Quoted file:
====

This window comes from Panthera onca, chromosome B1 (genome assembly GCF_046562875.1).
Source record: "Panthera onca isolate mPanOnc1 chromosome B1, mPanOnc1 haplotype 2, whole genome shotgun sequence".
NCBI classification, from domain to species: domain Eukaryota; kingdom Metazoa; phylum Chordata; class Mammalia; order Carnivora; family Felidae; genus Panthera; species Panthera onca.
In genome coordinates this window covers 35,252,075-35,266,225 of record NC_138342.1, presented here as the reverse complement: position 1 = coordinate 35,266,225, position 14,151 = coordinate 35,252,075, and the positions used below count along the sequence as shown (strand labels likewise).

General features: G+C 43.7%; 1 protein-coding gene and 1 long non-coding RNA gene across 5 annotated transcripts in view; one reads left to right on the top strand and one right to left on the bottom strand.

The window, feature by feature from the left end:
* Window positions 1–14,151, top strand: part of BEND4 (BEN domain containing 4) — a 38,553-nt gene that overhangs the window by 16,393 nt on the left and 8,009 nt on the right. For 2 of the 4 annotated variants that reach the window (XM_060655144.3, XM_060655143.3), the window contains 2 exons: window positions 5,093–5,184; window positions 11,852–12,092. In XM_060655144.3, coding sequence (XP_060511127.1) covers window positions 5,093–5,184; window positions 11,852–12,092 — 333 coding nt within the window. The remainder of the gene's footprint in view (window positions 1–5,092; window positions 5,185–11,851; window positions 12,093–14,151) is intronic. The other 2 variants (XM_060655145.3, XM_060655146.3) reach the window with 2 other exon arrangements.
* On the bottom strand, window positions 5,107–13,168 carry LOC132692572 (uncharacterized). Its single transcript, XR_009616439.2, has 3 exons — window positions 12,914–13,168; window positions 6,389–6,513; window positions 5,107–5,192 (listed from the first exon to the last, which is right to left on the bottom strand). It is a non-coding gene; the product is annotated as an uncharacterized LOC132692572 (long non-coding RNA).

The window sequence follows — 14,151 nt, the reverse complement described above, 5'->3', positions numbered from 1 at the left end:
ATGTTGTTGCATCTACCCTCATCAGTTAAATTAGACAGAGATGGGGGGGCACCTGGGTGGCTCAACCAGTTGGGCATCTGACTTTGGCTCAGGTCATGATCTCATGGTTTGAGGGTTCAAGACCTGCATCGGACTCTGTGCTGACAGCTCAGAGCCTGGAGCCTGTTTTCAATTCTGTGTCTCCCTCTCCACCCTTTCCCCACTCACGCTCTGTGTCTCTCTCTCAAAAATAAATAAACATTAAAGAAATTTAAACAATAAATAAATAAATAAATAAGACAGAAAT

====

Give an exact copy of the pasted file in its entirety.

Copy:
This window comes from Panthera onca, chromosome B1 (genome assembly GCF_046562875.1).
Source record: "Panthera onca isolate mPanOnc1 chromosome B1, mPanOnc1 haplotype 2, whole genome shotgun sequence".
NCBI classification, from domain to species: domain Eukaryota; kingdom Metazoa; phylum Chordata; class Mammalia; order Carnivora; family Felidae; genus Panthera; species Panthera onca.
In genome coordinates this window covers 35,252,075-35,266,225 of record NC_138342.1, presented here as the reverse complement: position 1 = coordinate 35,266,225, position 14,151 = coordinate 35,252,075, and the positions used below count along the sequence as shown (strand labels likewise).

General features: G+C 43.7%; 1 protein-coding gene and 1 long non-coding RNA gene across 5 annotated transcripts in view; one reads left to right on the top strand and one right to left on the bottom strand.

The window, feature by feature from the left end:
* Window positions 1–14,151, top strand: part of BEND4 (BEN domain containing 4) — a 38,553-nt gene that overhangs the window by 16,393 nt on the left and 8,009 nt on the right. For 2 of the 4 annotated variants that reach the window (XM_060655144.3, XM_060655143.3), the window contains 2 exons: window positions 5,093–5,184; window positions 11,852–12,092. In XM_060655144.3, coding sequence (XP_060511127.1) covers window positions 5,093–5,184; window positions 11,852–12,092 — 333 coding nt within the window. The remainder of the gene's footprint in view (window positions 1–5,092; window positions 5,185–11,851; window positions 12,093–14,151) is intronic. The other 2 variants (XM_060655145.3, XM_060655146.3) reach the window with 2 other exon arrangements.
* On the bottom strand, window positions 5,107–13,168 carry LOC132692572 (uncharacterized). Its single transcript, XR_009616439.2, has 3 exons — window positions 12,914–13,168; window positions 6,389–6,513; window positions 5,107–5,192 (listed from the first exon to the last, which is right to left on the bottom strand). It is a non-coding gene; the product is annotated as an uncharacterized LOC132692572 (long non-coding RNA).

The window sequence follows — 14,151 nt, the reverse complement described above, 5'->3', positions numbered from 1 at the left end:
ATGTTGTTGCATCTACCCTCATCAGTTAAATTAGACAGAGATGGGGGGGCACCTGGGTGGCTCAACCAGTTGGGCATCTGACTTTGGCTCAGGTCATGATCTCATGGTTTGAGGGTTCAAGACCTGCATCGGACTCTGTGCTGACAGCTCAGAGCCTGGAGCCTGTTTTCAATTCTGTGTCTCCCTCTCCACCCTTTCCCCACTCACGCTCTGTGTCTCTCTCTCAAAAATAAATAAACATTAAAGAAATTTAAACAATAAATAAATAAATAAATAAGACAGAAAT